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RE: [xsl] optimization for very large, flat documents

Subject: RE: [xsl] optimization for very large, flat documents
From: "Michael Kay" <mike@xxxxxxxxxxxx>
Date: Wed, 19 Jan 2005 09:16:56 -0000

> I'm trying to process a very large (600 MB) flat XML document, a
> bibliography where each of the 400,000 entries is completely 
> independent
> of the others.  According to the Saxon web site and mailing 
> list, it'll
> take approx. 5-10 times that (3 GB) to hold the document tree 
> in memory,
> which is impractical.  The Saxon mailing list also has some tips about
> how to accomplish this, but my question is: Why doesn't XSLT provide a
> way to specify that a matched node can be processed 
> independently of its
> predecessor and successor siblings?  Alternatively, couldn't an XSLT
> processor infer that from the complete absence of XPath 
> expressions that
> refer to predecessor and successor siblings?

I think the reason that XSLT vendors have not tried this approach is:

(a) there are rather few stylesheets where the technique works, and can be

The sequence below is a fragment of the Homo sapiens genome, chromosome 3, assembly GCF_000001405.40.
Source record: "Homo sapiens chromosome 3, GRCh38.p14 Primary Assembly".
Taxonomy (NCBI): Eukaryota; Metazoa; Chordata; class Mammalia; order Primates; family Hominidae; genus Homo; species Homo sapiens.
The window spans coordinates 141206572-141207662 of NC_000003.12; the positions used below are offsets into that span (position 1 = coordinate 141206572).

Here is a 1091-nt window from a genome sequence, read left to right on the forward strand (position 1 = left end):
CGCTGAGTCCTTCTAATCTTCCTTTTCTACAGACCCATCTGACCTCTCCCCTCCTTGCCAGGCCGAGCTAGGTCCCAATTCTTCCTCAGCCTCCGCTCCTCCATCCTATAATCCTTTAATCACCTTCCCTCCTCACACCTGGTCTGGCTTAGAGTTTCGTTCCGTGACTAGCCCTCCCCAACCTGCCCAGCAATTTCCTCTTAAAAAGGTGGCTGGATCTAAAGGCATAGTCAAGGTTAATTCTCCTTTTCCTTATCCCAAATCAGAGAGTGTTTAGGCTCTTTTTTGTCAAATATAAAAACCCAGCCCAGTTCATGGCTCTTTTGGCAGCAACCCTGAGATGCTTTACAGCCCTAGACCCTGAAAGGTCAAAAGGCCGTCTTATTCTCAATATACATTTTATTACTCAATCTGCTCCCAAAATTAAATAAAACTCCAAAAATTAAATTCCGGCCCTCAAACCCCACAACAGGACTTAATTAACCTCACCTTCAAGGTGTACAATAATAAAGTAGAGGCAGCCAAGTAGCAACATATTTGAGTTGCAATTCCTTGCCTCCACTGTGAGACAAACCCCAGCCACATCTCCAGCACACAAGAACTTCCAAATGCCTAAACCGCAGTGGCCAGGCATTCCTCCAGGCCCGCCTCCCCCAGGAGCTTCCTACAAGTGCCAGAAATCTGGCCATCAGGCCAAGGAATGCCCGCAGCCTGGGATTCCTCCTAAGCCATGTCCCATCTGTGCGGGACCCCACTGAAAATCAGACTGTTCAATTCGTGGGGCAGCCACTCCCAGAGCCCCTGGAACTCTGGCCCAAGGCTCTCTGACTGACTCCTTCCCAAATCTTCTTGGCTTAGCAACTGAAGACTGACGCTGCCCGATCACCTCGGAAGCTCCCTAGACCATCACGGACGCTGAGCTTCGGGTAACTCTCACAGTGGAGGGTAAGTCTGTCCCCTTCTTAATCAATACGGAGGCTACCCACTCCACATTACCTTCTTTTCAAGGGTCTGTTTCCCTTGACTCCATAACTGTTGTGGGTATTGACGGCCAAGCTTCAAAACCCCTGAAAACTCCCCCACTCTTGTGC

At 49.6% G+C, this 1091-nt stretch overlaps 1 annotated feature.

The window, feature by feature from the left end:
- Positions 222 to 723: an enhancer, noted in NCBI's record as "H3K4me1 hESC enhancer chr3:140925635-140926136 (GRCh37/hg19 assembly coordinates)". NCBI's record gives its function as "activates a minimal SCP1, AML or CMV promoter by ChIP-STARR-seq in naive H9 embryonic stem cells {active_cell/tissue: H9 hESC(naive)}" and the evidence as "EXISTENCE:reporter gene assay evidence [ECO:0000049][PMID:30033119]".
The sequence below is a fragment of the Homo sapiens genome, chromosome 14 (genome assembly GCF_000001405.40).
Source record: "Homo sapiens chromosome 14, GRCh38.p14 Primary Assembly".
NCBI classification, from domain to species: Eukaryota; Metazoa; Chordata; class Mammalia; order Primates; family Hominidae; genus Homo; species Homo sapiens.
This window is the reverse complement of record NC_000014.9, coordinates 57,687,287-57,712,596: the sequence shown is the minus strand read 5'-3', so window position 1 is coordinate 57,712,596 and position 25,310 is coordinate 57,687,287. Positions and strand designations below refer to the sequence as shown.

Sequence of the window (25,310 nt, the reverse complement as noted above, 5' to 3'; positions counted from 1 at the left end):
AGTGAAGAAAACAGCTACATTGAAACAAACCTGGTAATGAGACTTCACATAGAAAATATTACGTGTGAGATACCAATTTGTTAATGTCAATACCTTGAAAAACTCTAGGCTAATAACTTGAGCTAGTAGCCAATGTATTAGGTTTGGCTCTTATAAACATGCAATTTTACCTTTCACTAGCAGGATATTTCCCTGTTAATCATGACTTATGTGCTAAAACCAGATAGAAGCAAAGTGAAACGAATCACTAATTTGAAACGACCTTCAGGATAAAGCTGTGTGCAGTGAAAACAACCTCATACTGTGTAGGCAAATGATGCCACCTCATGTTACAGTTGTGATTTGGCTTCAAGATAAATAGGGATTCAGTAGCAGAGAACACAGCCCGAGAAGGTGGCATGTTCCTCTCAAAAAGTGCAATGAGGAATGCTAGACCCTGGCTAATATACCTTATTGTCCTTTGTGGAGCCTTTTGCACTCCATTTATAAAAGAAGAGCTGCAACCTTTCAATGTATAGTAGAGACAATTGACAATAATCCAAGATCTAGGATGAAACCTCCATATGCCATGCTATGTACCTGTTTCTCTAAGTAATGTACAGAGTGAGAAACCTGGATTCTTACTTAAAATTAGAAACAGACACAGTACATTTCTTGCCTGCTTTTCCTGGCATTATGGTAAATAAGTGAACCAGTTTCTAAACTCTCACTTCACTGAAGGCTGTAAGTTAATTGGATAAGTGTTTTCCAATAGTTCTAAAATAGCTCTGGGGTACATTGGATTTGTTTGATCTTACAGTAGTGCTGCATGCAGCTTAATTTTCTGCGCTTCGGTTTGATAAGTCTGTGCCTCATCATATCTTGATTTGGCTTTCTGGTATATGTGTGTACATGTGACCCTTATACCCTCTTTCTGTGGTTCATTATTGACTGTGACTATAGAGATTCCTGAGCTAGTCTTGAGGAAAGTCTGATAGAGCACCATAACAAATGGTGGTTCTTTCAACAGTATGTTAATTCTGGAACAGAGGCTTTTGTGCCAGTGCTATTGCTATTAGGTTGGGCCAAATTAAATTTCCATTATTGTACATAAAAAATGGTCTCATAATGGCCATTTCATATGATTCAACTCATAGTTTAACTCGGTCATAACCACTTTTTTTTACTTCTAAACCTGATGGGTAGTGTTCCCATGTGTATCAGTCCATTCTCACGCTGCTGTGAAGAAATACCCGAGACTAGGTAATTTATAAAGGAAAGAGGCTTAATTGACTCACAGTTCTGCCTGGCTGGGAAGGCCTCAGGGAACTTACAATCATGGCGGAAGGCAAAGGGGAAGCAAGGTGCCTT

seen statically to work. It's not enough that all path expressions should
select downwards: there must be no absolute path expressions, no global
variables that select from the initial context node, no keys, and probably
quite a few other conditions besides.

(b) for such stylesheets, a completely different run-time approach is
needed: effectively, a different XSLT processor.

I think that in practice if you want to do serial transformation then a
functional language is not the right answer: if you can only look at each
piece of input data once, then you need the ability to remember what you
have seen, so you need a procedural language with updatable memory. That's
why STX was invented.

However, I think there is scope for someone to package up the idea of
running an XSLT transform on each "record" in a large file, and then
recombining the results.

Michael Kay

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